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Taylor completes slow climb back to good life at AT&T

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PEBBLE BEACH, Calif. – Vaughn Taylor’s comeback story reached a thrilling – if improbable – conclusion Sunday at Pebble Beach. That much, we know. Where it began, however, is a little more difficult to determine.

Its roots extend back 11 years, to when he last won on the PGA Tour en route to becoming the answer to any trivia question seeking the most obscure Ryder Cup participants of all time.

Taylor’s story goes back to the 2010 PGA Championship, the last time he played in a major, or the 2008 Masters, the last time the Augusta, Ga., native played in his hometown event. 

It goes back to last August, when he missed conditional Tour status by a fraction of a point, and it goes back to the August before that when he nearly drowned in a boating accident.

Hell, it even goes back a week ago when he was hooked up to an IV in an ambulance while battling a stomach virus at a Tour event in Colombia – pretty much as far from the winner’s circle as you can get.

The theme this week at the AT&T Pebble Beach Pro-Am was one of revitalized field strength, with six of the world’s top nine players teeing it up. It boasted a hall-of-famer as its 54-hole leader, set to win the event for the fifth time.

But as Phil Mickelson can attest, golf is a funny game. And this time, the ball bounced in the direction of Taylor, a soft-spoken, 39-year-old journeyman who was using a kickstand bag and began the week as first alternate simply with hopes of earning a tee time.

“I can’t believe I’m actually sitting here right now,” Taylor said as he admired the winner’s trophy. “Didn’t know if it would ever happen again, to be honest.”

Taylor began the day six shots behind Mickelson, admittedly too far back to even entertain thoughts of acquiring the trophy that he now will take home. Equipped with only past champion status, his goal entering the final round was just to remain inside the top-10 and earn a spot in the Northern Trust Open. If not, he was planning to drive down the coast to tee it up in Monday’s qualifier.

“Just wanted a place to play next week,” he said.

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He more than checked that box with a 7-under 65 in the final round, zooming past Mickelson with four straight birdies on Nos. 13-16 and holding on for a one-shot win after Mickelson failed to convert a 5-foot birdie putt on the final green.

Taylor won the Barracuda Championship in both 2004 and 2005, and he was a member of the losing Ryder Cup squad in 2006. But in recent years, he has done little to improve on those credentials, bouncing back and forth between the PGA and circuits.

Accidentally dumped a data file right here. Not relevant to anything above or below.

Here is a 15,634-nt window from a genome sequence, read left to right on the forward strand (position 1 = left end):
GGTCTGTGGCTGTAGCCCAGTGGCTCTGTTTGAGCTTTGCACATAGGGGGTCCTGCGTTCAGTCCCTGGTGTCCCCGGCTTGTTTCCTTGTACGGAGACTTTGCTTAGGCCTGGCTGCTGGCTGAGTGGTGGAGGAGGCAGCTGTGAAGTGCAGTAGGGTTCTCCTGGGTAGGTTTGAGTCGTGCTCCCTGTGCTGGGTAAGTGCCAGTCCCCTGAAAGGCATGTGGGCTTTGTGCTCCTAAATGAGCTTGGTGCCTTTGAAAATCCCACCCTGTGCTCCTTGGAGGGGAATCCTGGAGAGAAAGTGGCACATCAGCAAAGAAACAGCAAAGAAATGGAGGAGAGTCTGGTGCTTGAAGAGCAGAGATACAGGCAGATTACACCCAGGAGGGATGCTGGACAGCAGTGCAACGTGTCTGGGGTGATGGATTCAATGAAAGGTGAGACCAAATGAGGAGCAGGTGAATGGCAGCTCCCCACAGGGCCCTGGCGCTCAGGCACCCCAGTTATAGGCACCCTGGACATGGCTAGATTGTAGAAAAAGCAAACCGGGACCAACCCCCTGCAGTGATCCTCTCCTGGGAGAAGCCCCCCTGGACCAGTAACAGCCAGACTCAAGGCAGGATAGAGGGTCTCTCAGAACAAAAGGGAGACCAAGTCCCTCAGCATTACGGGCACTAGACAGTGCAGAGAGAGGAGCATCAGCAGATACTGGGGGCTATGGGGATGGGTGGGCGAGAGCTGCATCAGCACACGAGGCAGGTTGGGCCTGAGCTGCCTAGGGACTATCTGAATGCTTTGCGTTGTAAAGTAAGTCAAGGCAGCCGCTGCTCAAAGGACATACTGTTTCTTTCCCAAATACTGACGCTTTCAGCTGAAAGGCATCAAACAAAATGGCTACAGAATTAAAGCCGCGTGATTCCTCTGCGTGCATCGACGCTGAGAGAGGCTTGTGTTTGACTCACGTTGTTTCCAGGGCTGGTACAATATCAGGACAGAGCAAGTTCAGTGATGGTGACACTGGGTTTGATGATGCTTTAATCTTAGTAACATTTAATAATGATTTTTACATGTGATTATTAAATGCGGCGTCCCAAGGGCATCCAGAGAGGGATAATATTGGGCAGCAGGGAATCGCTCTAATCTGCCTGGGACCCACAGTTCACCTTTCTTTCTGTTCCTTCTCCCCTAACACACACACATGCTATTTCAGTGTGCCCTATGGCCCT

Once as high as No. 37 in the world rankings, Taylor confessed that knowing the spoils that await some of the game’s best players only made it more difficult to toil in obscurity.

“I think it’s better to not have a taste of the good life out here,” he said. “It almost makes it harder because you know how good it is out here, and we get treated so well. It’s almost too much sometimes.”

“You need the lows to appreciate the highs, in anything you do,” added Taylor’s wife, Leot. “This is a business, and I don’t know any business that has had 10 amazing years. We’re in a bit of a lull right now.”

Taylor’s playing status took a backseat in August 2014, though, when a fishing trip on the Savannah River nearly ended in disaster. After one of the lines holding his boat snapped, he capsized and spent several minutes fighting a swift current.

Clinging to an inflatable tackle box, he made it to shore with the help of a park ranger but left with a renewed perspective.

“I made a lot of mistakes that day, and it was unfortunate that it happened,” Taylor said. “But looking back on it, it was a life-changer and it really made me appreciate what I have in my family and my wife and son. I realized that life wasn’t really about me, it’s about them.”

“There’s a moment he didn’t think he’d be back,” Leot said. “Be back on shore, and be back in our house. That was scary.”

Taylor returned to competition shortly after the accident, but he remained unable to regain full-time status on the PGA Tour. In August he went to the Wyndham Championship knowing that he needed to crack the top 125 in the season-ending FedEx Cup standings to earn his card, with Nos. 126-150 guaranteed at least conditional status.

He ended up 151st, as his 361 point total left him on the outside looking in by tenths of a point.

“That was a tough year to swallow, last year,” he said. “I played really well and I put myself in position a lot of times to get my card and I didn’t get it done, over and over. And it was driving me crazy.

“I tried not to let it bother me and I tried not to let it affect my family and my life, so I probably hid it pretty well, but it really started to bother me.”

The months and years of frustration, though, were leveled in an instant when the Taylors shared a tearful embrace behind the 18th green once victory was secured. The PGA Tour card that proved elusive for so many years is now guaranteed through 2018.

With one magical round at just the right time, Taylor traded in his badge and earned a much-deserved return to the good life.

“I just kept working, kept grinding and kept at it,” he said. “I can’t believe it actually happened today.”